Anne Arundel County is looking outside its own police department to find new lieutenants because local, qualified officers won’t apply for the positions, according to the International Brotherhood of Police Officers (IBPO).
National union President David J. Holway declared the “open job posting” a sign that the Anne Arundel County police department’s leadership has failed.
“Current Anne Arundel officers don’t want the promotion because they know it will bring them a step closer to the failed leadership that has broken their department,” Holway said. “It’s shameful that the county’s leaders have to advertise elsewhere to bring in superior officers who don’t know the extent of the dysfunction and leadership failure.”
O’Brien Atkinson, the president of Anne Arundel County’s chapter of the Fraternal Order of Police, told Patch he felt that the out-of-department hiring was a direct retaliation by
Atkinson said lieutenants in surrounding departments make $5,000 more annually, possibly one reason for the lack of interest among county officers. Also, he said sergeants promoted to lieutenant actually get a pay cut despite an increase in responsibility.
"I don't think you'll find a police agency in the state of Maryland who would even think about hiring lieutenants from outside," Atkinson said. "You're talking about mid-level managers who don't understand the culture or our department—the makeup of our community."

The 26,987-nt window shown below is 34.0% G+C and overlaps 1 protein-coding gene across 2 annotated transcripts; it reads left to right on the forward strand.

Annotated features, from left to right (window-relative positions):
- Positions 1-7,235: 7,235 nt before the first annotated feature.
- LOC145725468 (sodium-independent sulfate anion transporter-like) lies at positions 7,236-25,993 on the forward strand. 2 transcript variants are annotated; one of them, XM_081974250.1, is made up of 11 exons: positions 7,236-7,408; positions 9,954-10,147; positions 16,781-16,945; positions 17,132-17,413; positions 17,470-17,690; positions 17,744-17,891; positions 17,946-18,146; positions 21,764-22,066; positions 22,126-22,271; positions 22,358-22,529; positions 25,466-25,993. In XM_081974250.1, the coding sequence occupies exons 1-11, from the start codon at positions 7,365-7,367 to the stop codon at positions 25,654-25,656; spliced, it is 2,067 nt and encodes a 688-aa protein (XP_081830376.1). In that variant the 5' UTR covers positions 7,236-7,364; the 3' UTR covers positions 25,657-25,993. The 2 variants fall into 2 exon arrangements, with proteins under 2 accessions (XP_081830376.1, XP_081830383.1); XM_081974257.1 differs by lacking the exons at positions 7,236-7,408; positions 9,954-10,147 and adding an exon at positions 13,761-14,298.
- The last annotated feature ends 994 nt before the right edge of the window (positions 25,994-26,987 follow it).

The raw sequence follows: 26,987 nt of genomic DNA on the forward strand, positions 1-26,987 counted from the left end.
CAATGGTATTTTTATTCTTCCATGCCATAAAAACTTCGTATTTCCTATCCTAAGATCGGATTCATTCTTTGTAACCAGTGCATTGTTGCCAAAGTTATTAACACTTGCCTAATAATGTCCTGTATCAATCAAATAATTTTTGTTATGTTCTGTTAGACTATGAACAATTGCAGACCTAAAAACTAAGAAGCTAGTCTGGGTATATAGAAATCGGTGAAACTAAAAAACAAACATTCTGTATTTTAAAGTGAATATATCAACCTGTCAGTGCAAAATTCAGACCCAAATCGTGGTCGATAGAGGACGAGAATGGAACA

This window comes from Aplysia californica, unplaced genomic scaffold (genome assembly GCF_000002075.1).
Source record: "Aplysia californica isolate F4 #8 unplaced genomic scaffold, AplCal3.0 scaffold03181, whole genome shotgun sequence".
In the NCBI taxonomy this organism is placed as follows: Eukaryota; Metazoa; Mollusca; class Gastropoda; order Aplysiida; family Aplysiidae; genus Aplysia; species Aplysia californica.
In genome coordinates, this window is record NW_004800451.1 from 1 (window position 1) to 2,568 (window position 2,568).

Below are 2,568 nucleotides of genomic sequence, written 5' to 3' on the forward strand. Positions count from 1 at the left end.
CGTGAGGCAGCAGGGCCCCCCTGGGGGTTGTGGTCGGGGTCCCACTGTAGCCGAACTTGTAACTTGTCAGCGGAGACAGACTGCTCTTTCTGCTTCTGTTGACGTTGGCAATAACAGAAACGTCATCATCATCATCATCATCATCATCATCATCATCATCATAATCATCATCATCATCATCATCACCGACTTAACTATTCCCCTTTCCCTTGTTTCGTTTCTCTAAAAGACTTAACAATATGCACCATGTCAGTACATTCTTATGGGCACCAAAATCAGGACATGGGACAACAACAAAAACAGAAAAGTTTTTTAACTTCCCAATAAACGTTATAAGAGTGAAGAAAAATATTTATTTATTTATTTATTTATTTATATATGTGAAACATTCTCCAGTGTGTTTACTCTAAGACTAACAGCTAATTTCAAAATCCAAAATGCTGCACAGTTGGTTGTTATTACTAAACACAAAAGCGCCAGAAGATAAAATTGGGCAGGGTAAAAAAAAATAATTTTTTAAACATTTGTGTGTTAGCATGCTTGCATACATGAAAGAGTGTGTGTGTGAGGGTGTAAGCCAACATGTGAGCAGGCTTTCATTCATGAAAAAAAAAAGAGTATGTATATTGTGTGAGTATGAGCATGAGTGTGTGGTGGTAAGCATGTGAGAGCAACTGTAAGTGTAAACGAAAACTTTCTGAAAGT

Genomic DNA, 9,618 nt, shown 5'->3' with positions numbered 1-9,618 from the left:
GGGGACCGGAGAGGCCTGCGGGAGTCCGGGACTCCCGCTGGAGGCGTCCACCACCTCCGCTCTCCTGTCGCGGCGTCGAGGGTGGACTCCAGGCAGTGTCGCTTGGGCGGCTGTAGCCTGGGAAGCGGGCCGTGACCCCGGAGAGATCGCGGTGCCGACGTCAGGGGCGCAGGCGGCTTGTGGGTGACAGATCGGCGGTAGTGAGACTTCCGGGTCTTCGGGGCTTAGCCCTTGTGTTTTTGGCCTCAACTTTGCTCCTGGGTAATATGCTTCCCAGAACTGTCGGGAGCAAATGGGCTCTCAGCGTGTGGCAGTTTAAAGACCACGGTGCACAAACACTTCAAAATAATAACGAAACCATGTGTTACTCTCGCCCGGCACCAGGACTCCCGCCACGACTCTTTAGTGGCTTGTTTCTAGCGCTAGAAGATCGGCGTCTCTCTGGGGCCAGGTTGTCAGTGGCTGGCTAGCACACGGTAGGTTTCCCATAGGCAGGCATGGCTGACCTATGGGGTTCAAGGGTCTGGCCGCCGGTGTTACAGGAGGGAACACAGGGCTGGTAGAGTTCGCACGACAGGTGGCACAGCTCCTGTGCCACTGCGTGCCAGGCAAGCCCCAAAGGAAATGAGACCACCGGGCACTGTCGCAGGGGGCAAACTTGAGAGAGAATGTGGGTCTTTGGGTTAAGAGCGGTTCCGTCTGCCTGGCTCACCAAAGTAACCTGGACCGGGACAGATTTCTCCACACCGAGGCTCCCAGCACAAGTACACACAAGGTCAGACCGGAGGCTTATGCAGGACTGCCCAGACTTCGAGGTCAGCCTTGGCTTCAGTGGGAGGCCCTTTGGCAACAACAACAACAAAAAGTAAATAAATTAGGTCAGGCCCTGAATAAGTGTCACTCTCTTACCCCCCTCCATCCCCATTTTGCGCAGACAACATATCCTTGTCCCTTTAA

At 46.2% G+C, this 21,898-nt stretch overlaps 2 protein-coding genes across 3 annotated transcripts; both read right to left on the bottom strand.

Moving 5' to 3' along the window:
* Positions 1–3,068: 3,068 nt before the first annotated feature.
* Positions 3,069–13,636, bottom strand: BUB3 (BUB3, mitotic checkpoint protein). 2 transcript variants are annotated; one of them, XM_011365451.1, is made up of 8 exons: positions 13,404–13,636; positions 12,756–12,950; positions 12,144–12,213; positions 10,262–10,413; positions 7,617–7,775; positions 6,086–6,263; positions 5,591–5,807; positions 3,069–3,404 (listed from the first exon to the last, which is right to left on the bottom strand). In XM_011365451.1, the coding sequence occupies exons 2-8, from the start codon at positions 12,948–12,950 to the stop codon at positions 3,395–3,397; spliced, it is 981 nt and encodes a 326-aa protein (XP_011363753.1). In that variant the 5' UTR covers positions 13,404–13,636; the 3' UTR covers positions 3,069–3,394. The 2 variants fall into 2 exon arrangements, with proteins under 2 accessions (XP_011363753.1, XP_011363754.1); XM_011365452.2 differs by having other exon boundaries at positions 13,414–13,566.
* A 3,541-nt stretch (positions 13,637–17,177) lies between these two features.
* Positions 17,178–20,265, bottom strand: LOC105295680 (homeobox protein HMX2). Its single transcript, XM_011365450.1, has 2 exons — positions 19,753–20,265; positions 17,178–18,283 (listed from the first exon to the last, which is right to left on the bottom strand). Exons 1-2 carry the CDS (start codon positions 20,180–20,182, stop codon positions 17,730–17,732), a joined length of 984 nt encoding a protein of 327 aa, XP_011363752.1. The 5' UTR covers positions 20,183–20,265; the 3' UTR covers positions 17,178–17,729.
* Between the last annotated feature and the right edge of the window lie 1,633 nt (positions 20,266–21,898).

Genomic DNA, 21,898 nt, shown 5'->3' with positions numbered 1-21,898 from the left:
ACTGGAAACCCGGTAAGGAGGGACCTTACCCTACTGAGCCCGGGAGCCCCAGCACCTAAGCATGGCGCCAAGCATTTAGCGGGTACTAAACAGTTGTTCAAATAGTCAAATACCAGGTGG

General "problems" throughout the department are deterring officers from even wanting to move up the police force, Atkinson said.
"The best overall way to describe our police department ... 'dysfunctional.' It has to do with our staffing, our pay and benefits, our mandatory traffic stops and mandatory minimums," he said. "I don't think anybody really wants to bring themselves closer to the management of our department."
Atkinson told Patch that the job listing for out-of-department applicants asks for six years of law enforcement experience with two years as a sergeant.
"Our concerns is that this is unheard of in a police department that size," said IBPO spokeswoman Meghan Walsh. "It's the first time the [Anne Arundel Police Department] has done this."
Anne Arundel County police spokesman Justin Mulcahy told The Capital that it was decision to accept out-of-county applicants. The spokesman explained that Teare made the call based on anticipated vacancies in the coming months.
In the national union release, Holway once again called for both Teare and Anne Arundel County Executive John R. Leopold to resign from their respective offices until Leopold’s trial is complete.